I can’t believe it, but it’s finally over. We spent the last two days pretty much solidly typing to get all of our evaluation reports, project research and updated versions of pretty much every piece of documentation we received before the project finished – but we managed it! And now it’s time to head home.

It’s been a pretty strange week without the volunteers. We’ve spent most of our time running around finalising everything; running evaluation sessions to collect information on how the project has run and what could be improved, and trying to meet anyone and everyone we’ve worked with this year to thank them for their support and contribution. A whole week of saying goodbye is a pretty draining experience.

It’s surprising really how many people we’ve spoken to and worked with throughout the project. Surprising and a bit intimidating when you realise you’ve got to schedule in meetings with them all before Friday. Rachel has a slightly unnerving habit of making lists of absolutely everything, which on the one hand is good in that it means nothing gets missed out, but on the other hand it does make for slightly terrifying reading sometimes.

It was really sad seeing some people we’ve met here for the last time. Gladys Maseko, cofounder of Tenteleni, was one of them. She invited us round for afternoon tea, calling me beforehand to check that we ate fried chicken (uh, do we eat anything else here?), and we reminisced about the project. Rather worryingly, when we walked in and sat down she raised knowing eyebrows and said, ‘Hmm, South Africa likes you’ – and proceeded to gesture with arms outstretched what we’d look like if we stayed much longer. Cheers Gladys. We also had a heartfelt goodbye with Thembi and her adorable granddaughter Miya: I sat round absorbed with getting Miya to high five me again and again, while Rachel had some, ah, interesting discussions with Thembi on the topics of religion and refugees. She has some intriguing views, does Thembi. Like ‘Jesus wants us to get drunk’ – because he turned water into wine, or something. Now that’s a religious teaching I can get behind.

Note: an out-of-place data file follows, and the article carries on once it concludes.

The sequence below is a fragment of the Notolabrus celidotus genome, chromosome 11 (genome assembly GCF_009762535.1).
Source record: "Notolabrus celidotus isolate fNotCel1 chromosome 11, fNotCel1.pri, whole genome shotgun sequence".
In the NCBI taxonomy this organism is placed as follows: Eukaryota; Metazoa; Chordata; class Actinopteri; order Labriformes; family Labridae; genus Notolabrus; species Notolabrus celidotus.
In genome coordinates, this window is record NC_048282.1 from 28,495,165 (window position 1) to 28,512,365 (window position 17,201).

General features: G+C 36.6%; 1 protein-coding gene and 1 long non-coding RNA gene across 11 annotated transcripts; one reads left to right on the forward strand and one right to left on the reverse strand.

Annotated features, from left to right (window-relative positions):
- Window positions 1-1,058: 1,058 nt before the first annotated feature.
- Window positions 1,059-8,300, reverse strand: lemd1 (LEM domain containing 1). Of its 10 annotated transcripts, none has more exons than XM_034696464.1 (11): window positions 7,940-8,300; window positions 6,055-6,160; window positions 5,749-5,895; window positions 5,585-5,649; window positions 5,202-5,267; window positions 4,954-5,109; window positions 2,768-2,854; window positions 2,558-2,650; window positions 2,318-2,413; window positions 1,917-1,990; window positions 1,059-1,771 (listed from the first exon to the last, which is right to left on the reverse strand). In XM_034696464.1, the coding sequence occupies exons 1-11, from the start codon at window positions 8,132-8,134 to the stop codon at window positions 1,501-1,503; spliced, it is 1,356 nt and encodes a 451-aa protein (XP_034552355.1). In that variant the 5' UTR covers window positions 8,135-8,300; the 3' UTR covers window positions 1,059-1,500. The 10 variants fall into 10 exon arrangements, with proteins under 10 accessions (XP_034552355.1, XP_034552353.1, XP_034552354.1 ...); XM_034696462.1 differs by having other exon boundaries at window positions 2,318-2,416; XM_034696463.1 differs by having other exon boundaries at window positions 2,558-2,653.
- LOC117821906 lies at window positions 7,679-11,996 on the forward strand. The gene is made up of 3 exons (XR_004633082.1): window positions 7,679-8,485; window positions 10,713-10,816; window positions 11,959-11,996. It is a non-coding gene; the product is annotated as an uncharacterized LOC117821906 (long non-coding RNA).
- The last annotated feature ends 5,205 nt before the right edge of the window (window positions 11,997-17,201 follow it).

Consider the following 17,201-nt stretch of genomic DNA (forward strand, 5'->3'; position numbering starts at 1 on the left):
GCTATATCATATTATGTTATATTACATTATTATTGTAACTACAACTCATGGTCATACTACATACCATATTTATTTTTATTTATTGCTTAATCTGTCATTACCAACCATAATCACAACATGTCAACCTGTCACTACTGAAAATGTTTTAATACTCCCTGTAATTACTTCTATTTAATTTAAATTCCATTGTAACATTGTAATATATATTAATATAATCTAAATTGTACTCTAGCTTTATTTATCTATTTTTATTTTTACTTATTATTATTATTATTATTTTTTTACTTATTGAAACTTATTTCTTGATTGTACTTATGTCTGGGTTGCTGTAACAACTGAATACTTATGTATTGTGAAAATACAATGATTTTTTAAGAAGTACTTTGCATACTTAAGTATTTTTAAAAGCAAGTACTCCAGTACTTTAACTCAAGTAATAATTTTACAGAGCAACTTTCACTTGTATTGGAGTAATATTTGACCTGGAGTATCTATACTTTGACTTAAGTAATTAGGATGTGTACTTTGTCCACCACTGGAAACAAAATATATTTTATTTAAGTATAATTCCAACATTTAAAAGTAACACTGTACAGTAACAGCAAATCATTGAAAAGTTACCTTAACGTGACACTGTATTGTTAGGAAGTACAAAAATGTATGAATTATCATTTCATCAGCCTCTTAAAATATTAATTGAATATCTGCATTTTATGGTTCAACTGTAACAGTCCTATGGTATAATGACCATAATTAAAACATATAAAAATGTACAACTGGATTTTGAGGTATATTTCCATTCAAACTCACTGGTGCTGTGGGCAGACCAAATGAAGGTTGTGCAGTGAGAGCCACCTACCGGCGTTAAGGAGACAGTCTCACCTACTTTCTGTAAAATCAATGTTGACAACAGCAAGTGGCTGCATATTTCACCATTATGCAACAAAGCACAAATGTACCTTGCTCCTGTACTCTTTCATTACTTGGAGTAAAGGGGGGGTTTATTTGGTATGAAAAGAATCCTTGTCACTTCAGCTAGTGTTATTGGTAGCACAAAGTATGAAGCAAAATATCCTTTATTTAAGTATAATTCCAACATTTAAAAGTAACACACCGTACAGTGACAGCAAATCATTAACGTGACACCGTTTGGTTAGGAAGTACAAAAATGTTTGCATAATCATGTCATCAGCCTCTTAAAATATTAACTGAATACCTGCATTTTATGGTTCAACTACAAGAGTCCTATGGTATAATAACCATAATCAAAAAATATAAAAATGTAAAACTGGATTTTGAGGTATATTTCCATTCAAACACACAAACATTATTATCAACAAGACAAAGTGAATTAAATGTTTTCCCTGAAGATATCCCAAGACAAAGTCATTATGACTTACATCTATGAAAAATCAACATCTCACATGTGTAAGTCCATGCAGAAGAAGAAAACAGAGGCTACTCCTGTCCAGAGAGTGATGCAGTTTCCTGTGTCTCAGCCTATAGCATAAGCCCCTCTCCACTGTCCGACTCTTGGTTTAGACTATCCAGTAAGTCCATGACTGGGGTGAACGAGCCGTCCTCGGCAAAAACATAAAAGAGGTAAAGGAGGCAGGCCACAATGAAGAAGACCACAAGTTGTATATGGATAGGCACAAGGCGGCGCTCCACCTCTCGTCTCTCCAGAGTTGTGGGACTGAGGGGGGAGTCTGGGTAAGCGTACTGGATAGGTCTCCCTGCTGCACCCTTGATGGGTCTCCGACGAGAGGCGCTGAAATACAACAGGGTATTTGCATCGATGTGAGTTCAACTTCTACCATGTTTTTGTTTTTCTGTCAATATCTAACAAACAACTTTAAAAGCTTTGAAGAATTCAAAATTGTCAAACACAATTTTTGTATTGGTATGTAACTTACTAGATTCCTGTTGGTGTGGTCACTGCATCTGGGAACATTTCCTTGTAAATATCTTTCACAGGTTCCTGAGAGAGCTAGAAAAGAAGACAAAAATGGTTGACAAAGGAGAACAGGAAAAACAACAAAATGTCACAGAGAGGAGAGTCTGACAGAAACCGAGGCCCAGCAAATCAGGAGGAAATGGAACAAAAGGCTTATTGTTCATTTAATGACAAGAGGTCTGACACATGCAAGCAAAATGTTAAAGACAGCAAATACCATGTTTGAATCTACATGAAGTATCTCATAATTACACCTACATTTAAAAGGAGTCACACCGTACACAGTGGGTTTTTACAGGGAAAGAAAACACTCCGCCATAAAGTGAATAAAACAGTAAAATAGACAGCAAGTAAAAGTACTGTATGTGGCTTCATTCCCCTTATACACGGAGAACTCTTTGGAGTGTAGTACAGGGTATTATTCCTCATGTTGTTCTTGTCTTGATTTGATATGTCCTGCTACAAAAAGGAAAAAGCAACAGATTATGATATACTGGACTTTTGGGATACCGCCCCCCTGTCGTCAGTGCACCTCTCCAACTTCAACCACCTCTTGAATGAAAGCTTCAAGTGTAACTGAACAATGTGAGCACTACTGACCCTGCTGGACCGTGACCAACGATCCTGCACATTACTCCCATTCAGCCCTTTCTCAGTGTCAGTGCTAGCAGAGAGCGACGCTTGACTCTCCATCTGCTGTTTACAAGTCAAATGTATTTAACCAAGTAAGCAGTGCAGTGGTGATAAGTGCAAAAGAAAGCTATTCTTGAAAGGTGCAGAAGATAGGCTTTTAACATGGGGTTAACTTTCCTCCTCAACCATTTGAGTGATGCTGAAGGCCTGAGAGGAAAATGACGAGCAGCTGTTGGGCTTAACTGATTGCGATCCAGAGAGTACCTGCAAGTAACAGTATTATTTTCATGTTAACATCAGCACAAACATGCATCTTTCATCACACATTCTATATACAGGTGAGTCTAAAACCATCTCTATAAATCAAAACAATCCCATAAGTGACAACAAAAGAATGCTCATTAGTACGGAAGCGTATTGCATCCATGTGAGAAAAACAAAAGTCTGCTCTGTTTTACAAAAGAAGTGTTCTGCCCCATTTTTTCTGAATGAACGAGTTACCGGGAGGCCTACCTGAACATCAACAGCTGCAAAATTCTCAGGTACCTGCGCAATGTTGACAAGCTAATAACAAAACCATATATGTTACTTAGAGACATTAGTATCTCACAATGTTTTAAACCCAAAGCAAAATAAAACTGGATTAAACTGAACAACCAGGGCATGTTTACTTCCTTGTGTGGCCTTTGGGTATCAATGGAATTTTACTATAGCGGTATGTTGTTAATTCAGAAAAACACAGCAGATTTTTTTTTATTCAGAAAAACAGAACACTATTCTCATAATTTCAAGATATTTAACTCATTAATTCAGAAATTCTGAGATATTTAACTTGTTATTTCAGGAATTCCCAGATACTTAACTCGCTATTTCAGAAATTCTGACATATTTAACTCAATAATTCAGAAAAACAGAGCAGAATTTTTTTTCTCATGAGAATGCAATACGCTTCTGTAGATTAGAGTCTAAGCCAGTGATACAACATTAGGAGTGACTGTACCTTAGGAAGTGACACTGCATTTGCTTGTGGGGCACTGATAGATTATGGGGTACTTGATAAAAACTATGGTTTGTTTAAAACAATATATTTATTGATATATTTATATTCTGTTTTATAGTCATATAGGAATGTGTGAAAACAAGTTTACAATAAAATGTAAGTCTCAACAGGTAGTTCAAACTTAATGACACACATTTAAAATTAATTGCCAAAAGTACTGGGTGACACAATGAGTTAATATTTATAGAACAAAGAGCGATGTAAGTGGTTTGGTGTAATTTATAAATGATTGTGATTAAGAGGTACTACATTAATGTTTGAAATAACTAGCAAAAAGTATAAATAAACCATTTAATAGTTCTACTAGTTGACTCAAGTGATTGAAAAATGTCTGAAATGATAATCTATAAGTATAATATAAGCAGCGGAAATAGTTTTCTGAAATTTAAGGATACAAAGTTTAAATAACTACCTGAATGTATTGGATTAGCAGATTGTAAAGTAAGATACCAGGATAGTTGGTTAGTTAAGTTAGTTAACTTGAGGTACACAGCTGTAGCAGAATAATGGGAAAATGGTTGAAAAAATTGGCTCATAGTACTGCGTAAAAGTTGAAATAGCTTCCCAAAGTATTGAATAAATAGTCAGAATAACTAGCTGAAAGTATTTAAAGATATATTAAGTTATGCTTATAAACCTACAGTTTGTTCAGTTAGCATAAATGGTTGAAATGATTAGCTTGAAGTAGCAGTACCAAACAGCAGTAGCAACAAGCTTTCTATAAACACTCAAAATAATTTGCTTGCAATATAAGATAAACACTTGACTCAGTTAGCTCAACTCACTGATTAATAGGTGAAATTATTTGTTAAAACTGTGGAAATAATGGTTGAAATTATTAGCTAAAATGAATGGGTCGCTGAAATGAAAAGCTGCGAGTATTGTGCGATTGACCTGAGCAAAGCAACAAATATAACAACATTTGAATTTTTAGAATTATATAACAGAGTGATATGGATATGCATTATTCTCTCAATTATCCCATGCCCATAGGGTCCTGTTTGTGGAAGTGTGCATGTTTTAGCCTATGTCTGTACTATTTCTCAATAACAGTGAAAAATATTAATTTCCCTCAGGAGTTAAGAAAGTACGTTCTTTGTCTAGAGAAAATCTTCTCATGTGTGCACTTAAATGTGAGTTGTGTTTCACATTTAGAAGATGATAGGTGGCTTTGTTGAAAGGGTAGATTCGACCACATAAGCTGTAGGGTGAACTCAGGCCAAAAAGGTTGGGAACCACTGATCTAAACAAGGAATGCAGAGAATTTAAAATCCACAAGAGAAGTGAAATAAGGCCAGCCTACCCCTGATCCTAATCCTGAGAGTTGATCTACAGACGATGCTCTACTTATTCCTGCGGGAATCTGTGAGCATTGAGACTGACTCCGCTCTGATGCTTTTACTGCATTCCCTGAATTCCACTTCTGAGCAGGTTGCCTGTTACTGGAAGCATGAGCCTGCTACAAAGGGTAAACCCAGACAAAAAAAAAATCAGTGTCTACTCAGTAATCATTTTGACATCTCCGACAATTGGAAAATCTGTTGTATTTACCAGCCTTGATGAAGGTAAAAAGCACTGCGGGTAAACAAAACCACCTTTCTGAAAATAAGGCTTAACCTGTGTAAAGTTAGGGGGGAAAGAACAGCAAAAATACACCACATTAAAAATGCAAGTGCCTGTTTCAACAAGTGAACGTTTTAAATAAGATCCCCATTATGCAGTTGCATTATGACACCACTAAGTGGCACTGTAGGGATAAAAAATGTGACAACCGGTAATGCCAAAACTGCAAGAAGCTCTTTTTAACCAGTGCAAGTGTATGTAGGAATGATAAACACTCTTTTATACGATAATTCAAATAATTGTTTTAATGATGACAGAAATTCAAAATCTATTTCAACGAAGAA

This week we also (finally) got the chance to meet Patrick Chamusso, long standing Tenteleni partner, and incidentally an anti-apartheid freedom fighter, and friend to Nelson Mandela. It was so incredibly interesting to speak to someone who was actually there, changing history, living through a time which has shaped South Africa. I can’t get my head around the fact that it only ended twenty years ago; that most of the people we now know and work with would twenty years ago have been segregated and separated, ¬†that they might not have been able to talk to us without fear of some kind of repercussion.

Patrick told us a story about how he tried to buy a car one day during apartheid, and how he was beaten up and arrested because they didn’t believe that a black man could have come by that amount of money honestly. It was horrifically fascinating speaking to him, hearing about a time and a place where people were treated as a colour and not a person.South Africa today is not totally cured of that attitude (and it’s kind of shocking to me that that is the case, but you hear about it quite a lot), but the pure fact that Teteleni are able to go and work in townships is proof that it’s on the way to being better.

That meeting was a real eye-opener to some of the realities of the country we have been working in for the past ten weeks. But on the whole, working here has shown me how great people can be, not how awful. We have been so welcomed by the community, and have made so many friends; I can’t believe how much I’m going to miss this place and these people. From the principals of the school and the educators we worked with, to the NGO representatives and homestay hosts, right down to the woman who sits outside Sindzawonye in a wheelbarrow and shouts goodbye to us every time we go there, I’m going to miss them all.

We had a nice send off on Saturday evening, going with Netto to a football match at KaNyamazane stadium and then at last checking out the mall in Pienaar, where the drinks are pretty expensive (by which I mean R50 – ¬£2.50 – for a cocktail). It was pretty great. But the night was soon over, so we headed back to the hostel for the last time, and said our last goodbye, to the guy who’s helped us out the most.

It’s been a fantastic, challenging, exhausting few months on project, and though I’m going back home with a sleeping pattern that’s totally out of whack with my normal student lifestyle (6am, what’s that?), I would absolutely recommend it to anyone. But my god, I can’t wait to have a lie in.


Watch out for some seriously enthusiastic PR (@Tenteleni on instagram and twitter!) because I’m coming back to a role on the communications team, and I cannot wait for recruitment season!